The Wall Street Journal often has some thought-provoking articles. Occasionally some are truly lean-oriented, but most of the time they may slightly touch a lean concept. Monday’s Journal had several such articles, none of which warranted a full post commentary, so the following is a bit of a mish-mash all at once.
First off, on the front page is an article titled Ship Shortage Pushes Up Prices of Raw Materials. How long have we been preaching about understanding the total cost of offshoring and outsourcing? Labor savings, which are questionable to begin with, can only go so far.
The average price of renting a ship to carry raw materials from Brazil to China has nearly tripled to $180,000 a day from $65,000 a year ago. In some cases, ocean shipping can be more expensive than the cargo itself. Iron ore, for example, costs about $60 a ton, but ship owners typically are charging about $88 a ton to transport it from Brazil to Asia.
And as the article goes on to point out, the shortage of ships is pushing up prices across the board… including the delivery of finished product. I won’t go into the potential quality, cash tied up in WIP, and other costs associated with having loads of product floating on the high seas. What was your total landed cost… and potential liability… again?
It’s amazing how markets can trump regulations any day. With gas prices shooting skyward, SUV’s are suddenly out of favor and automakers are focusing on smaller cars. Companies with efficient and nimble design programs are moving quickly, and those that continue to be focused on the glories of trucks might be in trouble. Although small vehicles as a whole pose a challenge.
The industry’s shift poses a challenge that no car maker has managed yet to meet: how to make decent profits. Trucks and SUVs earn 10% to 20% margins, which for many popular models can mean $2,500 to $5,000 profit per vehicle. Even the best-selling small cars like Honda Motor Co.’s Fit and Toyota’s Yaris subcompact earn margins for manufacturers of just 2% to 3% — about $300 per car. In emerging markets, the cars are sold with fewer profit-boosting features, so car makers earn even less.
But a 20% margin on a vehicle that doesn’t sell creates… hmmm… not much cash. Amazing how accounting works.
It’s always a good idea to have a good understanding of what your organization is good at. Occasionally we try to branch out a bit to hit a broader market or new opportunity, but most of us try to move slowly and deliberately. And those that take wild swings… well, occasionally they hit an opportunistic home run, but often than not they wake up wondering what the heck they were thinking.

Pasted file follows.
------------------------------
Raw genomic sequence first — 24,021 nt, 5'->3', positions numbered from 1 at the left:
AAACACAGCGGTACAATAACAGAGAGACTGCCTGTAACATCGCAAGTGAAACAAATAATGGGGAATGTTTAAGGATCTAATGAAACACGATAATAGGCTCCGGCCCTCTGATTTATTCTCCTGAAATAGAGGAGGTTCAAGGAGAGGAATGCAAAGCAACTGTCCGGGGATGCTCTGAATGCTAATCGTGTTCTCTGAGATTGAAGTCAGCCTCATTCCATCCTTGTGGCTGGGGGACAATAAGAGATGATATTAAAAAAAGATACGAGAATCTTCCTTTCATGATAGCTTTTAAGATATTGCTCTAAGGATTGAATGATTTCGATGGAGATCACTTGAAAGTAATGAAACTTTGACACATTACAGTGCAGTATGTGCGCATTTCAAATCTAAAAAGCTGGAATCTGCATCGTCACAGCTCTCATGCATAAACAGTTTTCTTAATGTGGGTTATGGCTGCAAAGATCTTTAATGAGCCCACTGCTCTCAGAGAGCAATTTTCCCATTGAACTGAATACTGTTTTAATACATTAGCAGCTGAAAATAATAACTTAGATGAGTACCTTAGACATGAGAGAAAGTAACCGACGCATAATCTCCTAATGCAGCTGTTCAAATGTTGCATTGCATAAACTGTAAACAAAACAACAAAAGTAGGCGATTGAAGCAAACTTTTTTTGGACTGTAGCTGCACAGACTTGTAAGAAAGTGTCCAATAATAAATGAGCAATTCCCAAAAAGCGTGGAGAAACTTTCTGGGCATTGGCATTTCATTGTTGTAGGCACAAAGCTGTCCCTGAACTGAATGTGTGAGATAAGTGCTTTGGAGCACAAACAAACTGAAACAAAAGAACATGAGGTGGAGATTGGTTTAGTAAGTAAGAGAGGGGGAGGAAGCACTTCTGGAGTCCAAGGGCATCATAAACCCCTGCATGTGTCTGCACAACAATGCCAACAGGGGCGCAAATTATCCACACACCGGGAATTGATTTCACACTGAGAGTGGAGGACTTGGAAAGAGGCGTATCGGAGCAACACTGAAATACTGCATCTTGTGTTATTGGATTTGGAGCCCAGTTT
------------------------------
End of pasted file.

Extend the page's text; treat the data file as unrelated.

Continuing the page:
Aluminum giant Alcoa is getting out of the plastic-wrap and some automotive businesses. Newmont Mining, the world’s second-largest gold producer by output, plans to jettison its merchant-banking unit. And Anglo American, the No. 2 mining company by output, has put its Tarmac road-surfacing unit on the block. Economists call it respecialization. Companies call it focusing on core assets, and it comes and goes in cycles.
But tell that to Japanese brewers like Kirin, who are thinking about brancing out into pharmaceuticals. There’s an interesting side point to this phenomena however:
Kirin’s latest move underscores a fundamental difference in the way Japanese brewers are approaching their future compared with their Western counterparts. Because buying a company within the same industry often requires layoffs and closures, Japanese companies tend to avoid mergers. That has enticed Japan’s four big beer makers to seek ways to diversify into far-flung areas, from baby food to flowers.
I like that thought process. Or perhaps it’s the thought of beer-flavored cold medicine.
And finally, albeit not from the Wall Street Journal, is a lesson on branding. If you had a global brand recognized for excellence, power, and beauty, what other product would you partner with to promote the brand? Presumably something known for excellence, power, and beauty? Tell that to Ferrari, who has partnered with Segway to co-brand one of their two-wheeled contraptions. Granted, it’s a cool machine, but one that hasn’t come close to living up to expectations. Does the Ferrari Segway go faster? Nope. The only change is that it’s red with a Ferrari coat of arms.
Vroom! Sometimes you just have to wonder.